Tarfin, the Turkish digital platform that enables farmers to access agriculture inputs through instant financing solutions, recently completed a $1.3 million seed round.
Collective Spark Fund, a venture capital fund focusing on early-stage technology startups in fintech, consumer tech, and SaaS, led the round with a co-investment from Wamda Capital, a multistage VC focused on digital disruption.
Through a point-of-sale technology and backend credit scoring algorithms, retailers of fertilizer, seed, and pesticides can give farmers products on credit at lower rates than they typically do (29% vs. 45% annually) on the spot.
“Over 60% of farmers in Turkey are underbanked and face difficulties paying for farm supplies needed at the beginning of the farming season,” said Tarfin’s founder, Mehmet Memecan, whose business is based on the premise that technology and big-data analytics can give farmers access to inputs with wide-reaching and affordable financing, helping them to improve yields and reduce costs.
There are 2.4 million farms in Turkey, contributing more than $50 billion to the country’s gross domestic product, making Turkey Europe’s largest agri-economy. Tarfin’s approach to this market is to adopt a ‘very straightforward value proposition that gets even the slowest-to-change farmers moving.’
AgFunder Co-Investment Fund III is now open for investment. Closing June 15, Spots are limited.
“We offer the same brand name inputs, but with a 10-20% lower price tag,” said Memecan. “It’s a strong driver in changing old and costly habits.
“When we develop new services within our platform, no matter how complicated the back-end, we strive to keep the customer-facing experience on a business-as-usual basis for farmers. We also rely on our retail partners to gain farmers’ trust in the platform and to assist with input procurement.”
Now, in addition to building its home customer base from 1,250 farmers to over 7,000 by the end of 2019, the company is also planning to expand into Romania, Poland, and the Balkan countries, potentially assisted by a Series A funding round next summer.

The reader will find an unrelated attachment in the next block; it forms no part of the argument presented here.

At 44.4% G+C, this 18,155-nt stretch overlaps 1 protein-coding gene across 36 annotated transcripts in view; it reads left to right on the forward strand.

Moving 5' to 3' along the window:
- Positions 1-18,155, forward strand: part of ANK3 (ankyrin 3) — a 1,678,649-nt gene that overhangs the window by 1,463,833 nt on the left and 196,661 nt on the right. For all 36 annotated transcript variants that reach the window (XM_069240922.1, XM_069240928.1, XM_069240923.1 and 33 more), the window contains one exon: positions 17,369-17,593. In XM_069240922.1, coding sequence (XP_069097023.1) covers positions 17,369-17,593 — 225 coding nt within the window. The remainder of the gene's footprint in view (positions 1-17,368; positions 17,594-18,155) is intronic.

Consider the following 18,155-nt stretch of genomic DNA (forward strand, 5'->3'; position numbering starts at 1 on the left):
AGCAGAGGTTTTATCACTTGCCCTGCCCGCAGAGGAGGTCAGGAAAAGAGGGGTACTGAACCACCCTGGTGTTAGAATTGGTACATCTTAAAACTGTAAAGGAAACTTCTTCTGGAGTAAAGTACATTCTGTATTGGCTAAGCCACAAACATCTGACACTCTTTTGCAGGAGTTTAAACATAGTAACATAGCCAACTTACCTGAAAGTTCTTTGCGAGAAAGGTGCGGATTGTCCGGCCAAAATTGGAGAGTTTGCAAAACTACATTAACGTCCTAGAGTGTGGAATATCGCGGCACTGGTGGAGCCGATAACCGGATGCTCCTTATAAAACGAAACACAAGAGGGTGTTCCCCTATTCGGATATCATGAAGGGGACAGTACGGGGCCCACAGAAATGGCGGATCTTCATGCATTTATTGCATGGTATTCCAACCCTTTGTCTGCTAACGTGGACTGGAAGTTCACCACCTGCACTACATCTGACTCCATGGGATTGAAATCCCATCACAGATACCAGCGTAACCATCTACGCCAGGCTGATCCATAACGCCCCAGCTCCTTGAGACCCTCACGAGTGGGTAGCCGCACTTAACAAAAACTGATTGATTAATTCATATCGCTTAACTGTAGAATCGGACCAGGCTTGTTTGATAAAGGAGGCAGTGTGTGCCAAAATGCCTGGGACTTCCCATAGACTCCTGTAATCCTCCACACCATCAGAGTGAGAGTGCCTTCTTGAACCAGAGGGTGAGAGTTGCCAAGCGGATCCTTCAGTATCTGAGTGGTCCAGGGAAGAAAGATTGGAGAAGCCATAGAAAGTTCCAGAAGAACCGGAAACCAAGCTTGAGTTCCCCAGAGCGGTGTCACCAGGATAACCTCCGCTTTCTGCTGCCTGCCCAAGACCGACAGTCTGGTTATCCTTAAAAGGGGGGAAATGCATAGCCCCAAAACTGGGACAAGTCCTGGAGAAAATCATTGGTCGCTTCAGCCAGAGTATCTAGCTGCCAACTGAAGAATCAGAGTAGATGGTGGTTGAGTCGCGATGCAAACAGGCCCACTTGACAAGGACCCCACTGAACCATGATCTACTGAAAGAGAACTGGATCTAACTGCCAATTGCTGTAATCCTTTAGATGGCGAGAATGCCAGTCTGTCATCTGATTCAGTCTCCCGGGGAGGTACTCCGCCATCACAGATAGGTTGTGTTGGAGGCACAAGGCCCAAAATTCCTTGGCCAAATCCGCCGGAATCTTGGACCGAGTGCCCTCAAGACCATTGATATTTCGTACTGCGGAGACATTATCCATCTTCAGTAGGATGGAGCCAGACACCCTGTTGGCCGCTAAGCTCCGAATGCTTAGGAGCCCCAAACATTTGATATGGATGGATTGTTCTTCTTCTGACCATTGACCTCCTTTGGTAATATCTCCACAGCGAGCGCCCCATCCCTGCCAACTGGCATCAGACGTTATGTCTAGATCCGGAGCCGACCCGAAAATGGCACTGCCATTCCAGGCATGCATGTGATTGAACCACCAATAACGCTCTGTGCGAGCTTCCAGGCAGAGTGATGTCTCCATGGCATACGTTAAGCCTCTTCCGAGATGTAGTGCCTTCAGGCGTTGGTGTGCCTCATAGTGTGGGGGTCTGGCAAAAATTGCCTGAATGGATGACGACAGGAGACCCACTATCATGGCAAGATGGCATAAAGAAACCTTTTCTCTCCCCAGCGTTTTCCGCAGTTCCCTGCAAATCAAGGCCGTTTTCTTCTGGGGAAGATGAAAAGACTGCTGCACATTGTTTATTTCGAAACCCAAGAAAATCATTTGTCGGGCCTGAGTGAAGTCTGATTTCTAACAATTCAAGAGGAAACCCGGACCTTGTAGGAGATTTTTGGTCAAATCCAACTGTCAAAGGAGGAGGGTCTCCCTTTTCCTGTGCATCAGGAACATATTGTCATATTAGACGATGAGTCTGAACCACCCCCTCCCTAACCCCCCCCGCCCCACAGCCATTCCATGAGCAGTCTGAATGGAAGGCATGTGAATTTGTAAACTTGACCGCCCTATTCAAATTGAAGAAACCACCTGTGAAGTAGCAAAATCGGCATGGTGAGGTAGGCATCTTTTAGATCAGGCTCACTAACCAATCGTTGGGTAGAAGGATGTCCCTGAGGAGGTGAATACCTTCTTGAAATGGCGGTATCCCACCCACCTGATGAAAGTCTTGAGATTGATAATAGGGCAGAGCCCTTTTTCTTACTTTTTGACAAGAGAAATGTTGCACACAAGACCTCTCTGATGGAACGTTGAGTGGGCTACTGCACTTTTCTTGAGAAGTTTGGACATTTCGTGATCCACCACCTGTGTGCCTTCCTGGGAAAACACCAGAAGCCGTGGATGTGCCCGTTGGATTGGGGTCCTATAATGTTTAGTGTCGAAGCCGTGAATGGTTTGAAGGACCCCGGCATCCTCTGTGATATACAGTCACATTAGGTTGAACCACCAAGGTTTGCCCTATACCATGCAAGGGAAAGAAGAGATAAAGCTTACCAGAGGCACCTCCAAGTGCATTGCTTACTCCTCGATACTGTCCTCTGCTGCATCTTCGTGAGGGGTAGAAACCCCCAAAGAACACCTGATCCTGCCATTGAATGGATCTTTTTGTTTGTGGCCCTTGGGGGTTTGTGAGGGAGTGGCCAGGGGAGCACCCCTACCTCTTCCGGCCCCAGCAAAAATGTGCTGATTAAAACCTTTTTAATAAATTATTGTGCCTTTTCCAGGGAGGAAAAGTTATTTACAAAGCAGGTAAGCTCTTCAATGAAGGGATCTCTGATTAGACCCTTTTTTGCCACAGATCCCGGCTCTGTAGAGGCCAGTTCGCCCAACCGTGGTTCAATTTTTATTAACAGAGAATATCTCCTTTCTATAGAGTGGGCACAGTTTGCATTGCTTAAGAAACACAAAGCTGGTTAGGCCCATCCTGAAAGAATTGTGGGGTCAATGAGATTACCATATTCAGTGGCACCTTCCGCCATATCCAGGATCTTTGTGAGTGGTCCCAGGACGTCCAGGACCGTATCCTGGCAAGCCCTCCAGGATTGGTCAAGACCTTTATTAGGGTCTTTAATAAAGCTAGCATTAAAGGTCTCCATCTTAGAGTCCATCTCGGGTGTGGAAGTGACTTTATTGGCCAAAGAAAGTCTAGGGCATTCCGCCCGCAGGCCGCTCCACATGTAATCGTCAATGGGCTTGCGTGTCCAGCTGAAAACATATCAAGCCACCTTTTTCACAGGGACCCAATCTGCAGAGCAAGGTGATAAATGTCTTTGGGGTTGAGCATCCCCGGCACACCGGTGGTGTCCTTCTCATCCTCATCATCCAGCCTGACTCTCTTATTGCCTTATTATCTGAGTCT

The company, which was launched in February 2017, as previously reported by AgFunderNews, sees data as the core reason for its strong growth to date.
“We go beyond traditional credit bureau data in assessing risk,” said Memecan. “When evaluating a farmer, our algorithms take transactional as well as farm level data into account, which helps us convert more leads into sales.”
He also said that statistical learning risk models provide financial institutions and other investors with a direct, reliable and impactful way to finance agriculture.
Going forward, Tarfin’s focus is on growing its number of retail partner locations as well as increasing the volume of transactions through each retail location.
“We currently serve 1,250 farmers through 67 retail locations,” said Memecan. “By the end of 2019, we plan to have reached over 7,000 farmers through 90 locations. That equates to over 20 mil USD of inputs sold and financed and about 58,000 hectares served by the end of 2019.
“In addition, while continuing to grow our market share in Turkey, we also plan to expand into nearby markets, mainly Romania, Poland, and the Balkan countries. Starting as early as 2019, our first target will be Romania, a country with a similar crop make-up, working capital financing need for farm inputs and availability of financial and farm-level data as our home market. We anticipate raising a Series-A round in summer 2019 to expand our business in Romania.”
Gorkem Oktay, partner at Collective Spark Fund and board member at Tarfin, commented: “We share Tarfin’s mission to create more sustainable agri-economies.”
Khaled Talhouni, partner at Wamda Capital, said similarly: “Tarfin is a great example of a value-added tech company with a model that effectively empowers farmers, allowing them to grow their businesses while reducing the risk for wholesalers. We are excited to be part of driving impact in the agricultural sector.”
Tarfin also provides institutional investors with an opportunity to invest in Turkey’s agriculture sector by packaging the loans – or receivables – into portfolios for them to invest in, essentially passing the credit risk onto institutions looking for higher investment returns.
“The agri-receivable backed security provides investors with a high-yielding investment structure backed by a diversified portfolio of farmer debt. As borrowing rates continue to increase, we are happy to have created an asset class that provides farmers with a cheap financing solution and investors with a high-yielding security,” said Murat Gülkan from ÜNLÜ & Co, the first investor in a pool of receivables arranged by Tarfin back in July.